BA » Topics » Revenue Recognition

This excerpt taken from the BA 10-K filed Feb 28, 2005.

Revenue Recognition


Contract accounting Contract accounting is used for development and production activities predominately by the Aircraft and Weapons Systems (A&WS), Network Systems, Support Systems, and Launch and Orbital Systems (L&OS) segments within Integrated Defense Systems (IDS). These activities include the following products and systems: military aircraft, helicopters, missiles, space systems, missile defense systems, satellites, rocket engines, and information and battle management systems. The majority of business conducted in these segments is performed under contracts with the U.S. Government and foreign governments that extend over a number of years. Contract accounting involves a judgmental process of estimating the total sales and costs for each contract, which results in the development of estimated cost of sales percentages. For each sale contract, the amount reported as cost of sales is determined by applying the estimated cost of sales percentage to the amount of revenue recognized.


Sales related to contracts with fixed prices are recognized as deliveries are made, except for certain fixed-price contracts that require substantial performance over an extended period before deliveries begin, for which sales are recorded based on the attainment of performance milestones. Sales related to contracts in which we are reimbursed for costs incurred plus an agreed upon profit are recorded as costs are incurred. The majority of these contracts are with the U.S. Government. The Federal



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Acquisition regulations provide guidance on the types of cost that will be reimbursed in establishing contract price. Contracts may contain provisions to earn incentive and award fees if targets are achieved. Incentive and award fees that can be reasonably estimated are recorded over the performance period of the contract. Incentive and award fees that cannot be reasonably estimated are recorded when awarded.


Program accounting We use program accounting to account for sales and cost of sales related to all our commercial airplane programs by the Commercial Airplanes segment. Program accounting is a method of accounting applicable to products manufactured for delivery under production-type contracts where profitability is realized over multiple contracts and years. Under program accounting, inventoriable production costs, program tooling costs and warranty costs are accumulated and charged as cost of sales by program instead of by individual units or contracts. A program consists of the estimated number of units (accounting quantity) of a product to be produced in a continuing, long-term production effort for delivery under existing and anticipated contracts. To establish the relationship of sales to cost of sales, program accounting requires estimates of (a) the number of units to be produced and sold in a program, (b) the period over which the units can reasonably be expected to be produced, and (c) the units’ expected sales prices, production costs, program tooling, and warranty costs for the total program.


We recognize sales for commercial airplane deliveries as each unit is completed and accepted by the customer. Sales recognized represent the price negotiated with the customer, adjusted by an escalation formula. The amount reported as cost of sales is determined by applying the estimated cost of sales percentage for the total remaining program to the amount of sales recognized for airplanes delivered and accepted by the customer.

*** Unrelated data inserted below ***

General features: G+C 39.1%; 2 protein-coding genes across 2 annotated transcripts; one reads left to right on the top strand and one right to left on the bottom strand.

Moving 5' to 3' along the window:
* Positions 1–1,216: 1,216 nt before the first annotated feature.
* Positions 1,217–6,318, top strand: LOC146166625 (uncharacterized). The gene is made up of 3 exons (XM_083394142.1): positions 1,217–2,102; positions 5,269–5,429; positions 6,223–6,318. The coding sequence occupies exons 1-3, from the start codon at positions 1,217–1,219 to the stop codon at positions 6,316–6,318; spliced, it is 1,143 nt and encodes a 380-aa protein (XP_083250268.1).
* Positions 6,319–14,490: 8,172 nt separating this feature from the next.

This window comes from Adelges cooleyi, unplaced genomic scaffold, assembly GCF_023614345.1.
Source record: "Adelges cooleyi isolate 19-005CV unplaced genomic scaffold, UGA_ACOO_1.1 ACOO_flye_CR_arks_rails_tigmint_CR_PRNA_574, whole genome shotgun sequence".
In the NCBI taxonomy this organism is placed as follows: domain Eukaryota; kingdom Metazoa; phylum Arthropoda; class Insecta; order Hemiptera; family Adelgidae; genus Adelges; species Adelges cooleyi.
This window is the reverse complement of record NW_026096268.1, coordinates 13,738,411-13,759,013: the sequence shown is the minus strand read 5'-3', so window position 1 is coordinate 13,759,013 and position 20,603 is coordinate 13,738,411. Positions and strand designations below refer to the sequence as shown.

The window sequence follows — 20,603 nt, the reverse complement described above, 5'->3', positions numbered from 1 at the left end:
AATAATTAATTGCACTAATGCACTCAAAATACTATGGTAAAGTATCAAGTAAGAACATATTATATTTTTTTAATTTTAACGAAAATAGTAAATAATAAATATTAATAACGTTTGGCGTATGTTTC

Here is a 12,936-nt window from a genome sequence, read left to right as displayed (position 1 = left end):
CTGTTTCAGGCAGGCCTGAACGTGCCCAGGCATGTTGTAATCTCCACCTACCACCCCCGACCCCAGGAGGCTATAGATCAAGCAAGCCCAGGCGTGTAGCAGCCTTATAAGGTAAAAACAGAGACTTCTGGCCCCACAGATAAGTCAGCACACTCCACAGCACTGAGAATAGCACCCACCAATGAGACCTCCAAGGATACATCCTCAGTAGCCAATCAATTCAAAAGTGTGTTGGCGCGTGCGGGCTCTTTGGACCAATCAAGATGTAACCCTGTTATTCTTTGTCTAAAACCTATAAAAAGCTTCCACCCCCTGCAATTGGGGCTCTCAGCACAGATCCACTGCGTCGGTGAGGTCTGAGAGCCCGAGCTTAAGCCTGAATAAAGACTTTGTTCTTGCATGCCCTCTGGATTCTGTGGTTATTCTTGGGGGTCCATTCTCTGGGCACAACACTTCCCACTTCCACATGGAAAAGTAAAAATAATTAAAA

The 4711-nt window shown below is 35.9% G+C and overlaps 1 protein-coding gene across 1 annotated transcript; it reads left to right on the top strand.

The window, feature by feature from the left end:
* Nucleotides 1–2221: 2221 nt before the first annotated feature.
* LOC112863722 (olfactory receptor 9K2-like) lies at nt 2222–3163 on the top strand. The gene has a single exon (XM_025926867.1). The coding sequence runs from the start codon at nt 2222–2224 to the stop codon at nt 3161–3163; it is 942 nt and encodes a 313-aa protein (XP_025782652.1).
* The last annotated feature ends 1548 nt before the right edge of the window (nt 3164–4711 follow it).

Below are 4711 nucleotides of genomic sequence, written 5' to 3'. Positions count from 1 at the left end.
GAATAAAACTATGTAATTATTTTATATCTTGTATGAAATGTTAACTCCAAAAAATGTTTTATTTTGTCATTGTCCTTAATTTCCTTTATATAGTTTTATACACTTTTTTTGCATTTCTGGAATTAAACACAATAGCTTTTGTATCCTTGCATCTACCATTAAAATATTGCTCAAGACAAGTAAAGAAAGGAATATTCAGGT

Service revenue Service revenue is recognized when the service is performed. This method is predominately used by our Support Systems, L&OS and Commercial Airplanes segments. Service activities include the following: Delta launches, ongoing maintenance of International Space Station, Space Shuttle and explosive detection systems, support agreements associated with military aircraft and helicopter contracts and technical and flight operation services for commercial aircraft. BCC lease and financing revenue is also included in ‘Service revenue’ on the Consolidated Statements of Operations. See the ‘Lease and financing arrangements’ section below for a discussion of BCC’s revenue recognition policies.


Lease and financing arrangements Lease and financing arrangements are used predominately by BCC, our wholly-owned subsidiary, and consist of sales-type/financing leases, operating leases and notes receivable. Revenue and interest income are recognized for our various types of leases and notes receivable as follows:


Sales-type/financing leases At lease inception, we record an asset (“net investment”) representing the aggregate future minimum lease payments, estimated residual value of the leased equipment and unearned income. Income is recognized over the life of the lease to approximate a level rate of return on the net investment. Residual values, which are reviewed periodically, represent the estimated amount we expect to receive at lease termination from the disposition of leased equipment. Actual residual values realized could differ from these estimates.


Operating leases Revenue on the leased aircraft and equipment representing rental fees and financing charges is recorded on a straight-line basis over the term of the lease.


Notes receivable At commencement of a note receivable issued for the purchase of aircraft or equipment, we record the note and any unamortized discounts. Interest income and amortization of any discounts are recorded ratably over the related term of the note.



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